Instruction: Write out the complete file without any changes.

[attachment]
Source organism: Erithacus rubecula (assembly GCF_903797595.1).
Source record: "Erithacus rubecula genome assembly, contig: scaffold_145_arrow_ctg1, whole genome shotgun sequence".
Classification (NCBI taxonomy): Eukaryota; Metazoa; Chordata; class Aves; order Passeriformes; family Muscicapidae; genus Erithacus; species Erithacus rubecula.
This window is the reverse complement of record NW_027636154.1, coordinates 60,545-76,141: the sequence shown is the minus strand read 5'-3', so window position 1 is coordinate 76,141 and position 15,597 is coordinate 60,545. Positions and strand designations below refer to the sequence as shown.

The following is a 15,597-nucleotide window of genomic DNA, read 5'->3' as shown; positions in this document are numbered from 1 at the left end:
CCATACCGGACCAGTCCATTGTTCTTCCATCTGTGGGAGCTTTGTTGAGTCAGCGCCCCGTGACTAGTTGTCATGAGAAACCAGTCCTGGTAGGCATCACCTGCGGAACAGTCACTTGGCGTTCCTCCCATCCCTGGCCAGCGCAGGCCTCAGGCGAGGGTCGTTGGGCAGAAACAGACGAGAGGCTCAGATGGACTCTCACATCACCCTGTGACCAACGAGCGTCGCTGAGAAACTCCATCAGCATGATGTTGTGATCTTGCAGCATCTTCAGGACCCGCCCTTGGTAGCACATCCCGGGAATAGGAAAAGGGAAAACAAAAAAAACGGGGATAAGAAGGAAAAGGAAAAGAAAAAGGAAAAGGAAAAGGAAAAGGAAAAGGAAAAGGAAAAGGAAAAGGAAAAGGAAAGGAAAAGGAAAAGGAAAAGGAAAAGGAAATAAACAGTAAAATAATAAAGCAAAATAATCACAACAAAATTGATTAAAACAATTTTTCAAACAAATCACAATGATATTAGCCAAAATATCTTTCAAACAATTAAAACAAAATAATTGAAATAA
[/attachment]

Source organism: Erithacus rubecula (assembly GCF_903797595.1).
Source record: "Erithacus rubecula genome assembly, contig: scaffold_145_arrow_ctg1, whole genome shotgun sequence".
Classification (NCBI taxonomy): Eukaryota; Metazoa; Chordata; class Aves; order Passeriformes; family Muscicapidae; genus Erithacus; species Erithacus rubecula.
This window is the reverse complement of record NW_027636154.1, coordinates 60,545-76,141: the sequence shown is the minus strand read 5'-3', so window position 1 is coordinate 76,141 and position 15,597 is coordinate 60,545. Positions and strand designations below refer to the sequence as shown.

The following is a 15,597-nucleotide window of genomic DNA, read 5'->3' as shown; positions in this document are numbered from 1 at the left end:
CCATACCGGACCAGTCCATTGTTCTTCCATCTGTGGGAGCTTTGTTGAGTCAGCGCCCCGTGACTAGTTGTCATGAGAAACCAGTCCTGGTAGGCATCACCTGCGGAACAGTCACTTGGCGTTCCTCCCATCCCTGGCCAGCGCAGGCCTCAGGCGAGGGTCGTTGGGCAGAAACAGACGAGAGGCTCAGATGGACTCTCACATCACCCTGTGACCAACGAGCGTCGCTGAGAAACTCCATCAGCATGATGTTGTGATCTTGCAGCATCTTCAGGACCCGCCCTTGGTAGCACATCCCGGGAATAGGAAAAGGGAAAACAAAAAAAACGGGGATAAGAAGGAAAAGGAAAAGAAAAAGGAAAAGGAAAAGGAAAAGGAAAAGGAAAAGGAAAAGGAAAAGGAAAAGGAAAGGAAAAGGAAAAGGAAAAGGAAAAGGAAATAAACAGTAAAATAATAAAGCAAAATAATCACAACAAAATTGATTAAAACAATTTTTCAAACAAATCACAATGATATTAGCCAAAATATCTTTCAAACAATTAAAACAAAATAATTGAAATAA